We have now completed about half of our gross margin accounts for the 2021 harvest across our portfolio of arable clients, covering over 50,000 acres. A comparison of the 2021 harvest against the 2020 harvest is summarised below:

Financial position of the ‘average’ farm based on our portfolio of arable clients:

Key trends:


Drilling conditions for the 2021 crop were promisingly dry but ended with a wet harvest. The strength of grain prices masked the poor weather come August and resulted in gross output for our average farm increasing £178 per acre from £414/acre to £592/acre.

Wheat yield for our top performers increased to 3.63t from 3.47t and impressively across all farms the yield rose to 3.41t from 2.88t. With the price of wheat up by £24 to £210 per tonne, this resulted in a strong gross output of £716/acre up £180/acre from the 2020 harvest.

Oilseed rape output shows an increase of £342/acre to £789/acre for our top performers, with the result for our average farm reflecting a similar trend.

Barley yields have increased from the 2020 harvest but not quite as significantly as wheat and oilseed rape. The barley price for top performers increased by £71/t to £210/t. The strength of the grain market allowed the overall gross output for both our top performers and average farm to rise significantly compared to the 2020 harvest.


Wet weather meant much of the 2021 harvest had to be dried. The increase in 2021 variable costs was predominantly due to drying costs.

All other inputs remained consistent with the 2020 harvest. Higher fertiliser costs didn’t affect the 2021 harvest but will be a significant factor for the 2022 harvest.

Fixed costs

Farmers have been looking at fixed costs and reducing these where possible although it is difficult to see where any significant savings can be made.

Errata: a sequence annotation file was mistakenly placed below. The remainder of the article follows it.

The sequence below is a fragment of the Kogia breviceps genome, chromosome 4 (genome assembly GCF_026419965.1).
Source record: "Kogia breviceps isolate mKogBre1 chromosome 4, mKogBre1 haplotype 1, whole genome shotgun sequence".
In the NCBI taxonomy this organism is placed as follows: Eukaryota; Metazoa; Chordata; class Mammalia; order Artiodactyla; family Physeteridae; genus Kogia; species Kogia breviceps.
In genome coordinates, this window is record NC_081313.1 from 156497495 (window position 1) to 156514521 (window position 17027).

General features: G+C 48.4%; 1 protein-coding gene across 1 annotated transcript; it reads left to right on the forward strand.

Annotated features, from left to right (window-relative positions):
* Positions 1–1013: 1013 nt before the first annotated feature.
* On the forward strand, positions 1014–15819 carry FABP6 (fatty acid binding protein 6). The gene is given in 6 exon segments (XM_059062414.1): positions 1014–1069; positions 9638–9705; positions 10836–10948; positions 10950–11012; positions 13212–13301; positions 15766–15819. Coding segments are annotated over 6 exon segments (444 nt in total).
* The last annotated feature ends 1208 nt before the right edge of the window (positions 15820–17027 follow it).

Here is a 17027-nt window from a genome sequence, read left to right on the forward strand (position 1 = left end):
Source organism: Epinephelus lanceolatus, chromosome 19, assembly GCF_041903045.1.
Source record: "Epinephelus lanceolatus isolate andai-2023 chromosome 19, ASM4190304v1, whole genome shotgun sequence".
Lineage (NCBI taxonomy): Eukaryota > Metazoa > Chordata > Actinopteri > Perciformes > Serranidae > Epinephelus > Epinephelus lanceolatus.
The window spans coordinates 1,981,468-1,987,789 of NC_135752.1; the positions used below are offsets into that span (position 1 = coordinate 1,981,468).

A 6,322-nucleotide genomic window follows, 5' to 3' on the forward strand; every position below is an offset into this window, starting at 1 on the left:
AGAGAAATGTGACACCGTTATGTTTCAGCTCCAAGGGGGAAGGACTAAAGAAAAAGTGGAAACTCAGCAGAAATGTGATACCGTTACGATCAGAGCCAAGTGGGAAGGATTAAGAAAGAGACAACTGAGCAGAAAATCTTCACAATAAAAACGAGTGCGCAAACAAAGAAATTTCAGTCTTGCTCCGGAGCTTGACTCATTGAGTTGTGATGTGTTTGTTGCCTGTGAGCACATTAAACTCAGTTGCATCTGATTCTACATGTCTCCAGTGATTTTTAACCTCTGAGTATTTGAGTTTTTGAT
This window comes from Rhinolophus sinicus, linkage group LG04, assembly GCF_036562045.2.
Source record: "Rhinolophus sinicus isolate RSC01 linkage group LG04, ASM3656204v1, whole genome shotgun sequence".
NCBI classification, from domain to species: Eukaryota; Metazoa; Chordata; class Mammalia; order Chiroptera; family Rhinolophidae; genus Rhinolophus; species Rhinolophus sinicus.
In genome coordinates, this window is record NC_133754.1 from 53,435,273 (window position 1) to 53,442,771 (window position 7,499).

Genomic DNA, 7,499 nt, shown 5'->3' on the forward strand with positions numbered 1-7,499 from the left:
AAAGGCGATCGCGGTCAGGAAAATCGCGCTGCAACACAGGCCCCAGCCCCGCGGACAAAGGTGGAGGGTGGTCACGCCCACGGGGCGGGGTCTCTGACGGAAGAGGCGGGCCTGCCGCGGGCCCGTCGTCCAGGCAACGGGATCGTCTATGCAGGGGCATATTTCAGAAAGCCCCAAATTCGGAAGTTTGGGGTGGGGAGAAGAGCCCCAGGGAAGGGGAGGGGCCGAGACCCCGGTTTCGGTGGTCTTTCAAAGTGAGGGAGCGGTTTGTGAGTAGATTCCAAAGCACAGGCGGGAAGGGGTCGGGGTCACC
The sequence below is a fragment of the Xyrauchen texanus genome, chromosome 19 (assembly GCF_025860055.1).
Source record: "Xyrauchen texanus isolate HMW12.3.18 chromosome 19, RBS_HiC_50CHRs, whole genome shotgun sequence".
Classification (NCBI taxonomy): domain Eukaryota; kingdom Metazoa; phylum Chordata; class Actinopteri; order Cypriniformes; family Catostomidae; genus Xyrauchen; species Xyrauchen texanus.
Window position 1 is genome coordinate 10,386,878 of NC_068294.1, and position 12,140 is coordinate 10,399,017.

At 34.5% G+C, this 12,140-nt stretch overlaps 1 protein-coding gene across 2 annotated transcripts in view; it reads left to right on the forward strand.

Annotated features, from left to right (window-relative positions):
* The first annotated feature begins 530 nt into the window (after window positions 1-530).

Labour costs were up £7/acre mainly due to cost of living increases having a knock-on effect on wages payable to both full-time and temporary workers.

Agricultural rents appear to have reduced slightly.


In the short term, buying and selling in volatile markets makes for an uncertain future and will be crucial to the financial success of the business.

Longer term, the impact of the gradual removal of the Basic Payment is known, but the support thereafter is still uncertain. Significant reductions in support are inevitable. Our farmers are facing changes which will have a huge impact on future farming strategy.  Good advice and business planning will be key.

Information for readers: This material is published for the information of clients. It provides only an overview of the regulations in force at the date of publication, and no action should be taken without consulting the detailed legislation or seeking professional advice. Therefore no responsibility for loss occasioned by any person acting or refraining from action as a result of the material can be accepted by the authors or the firm.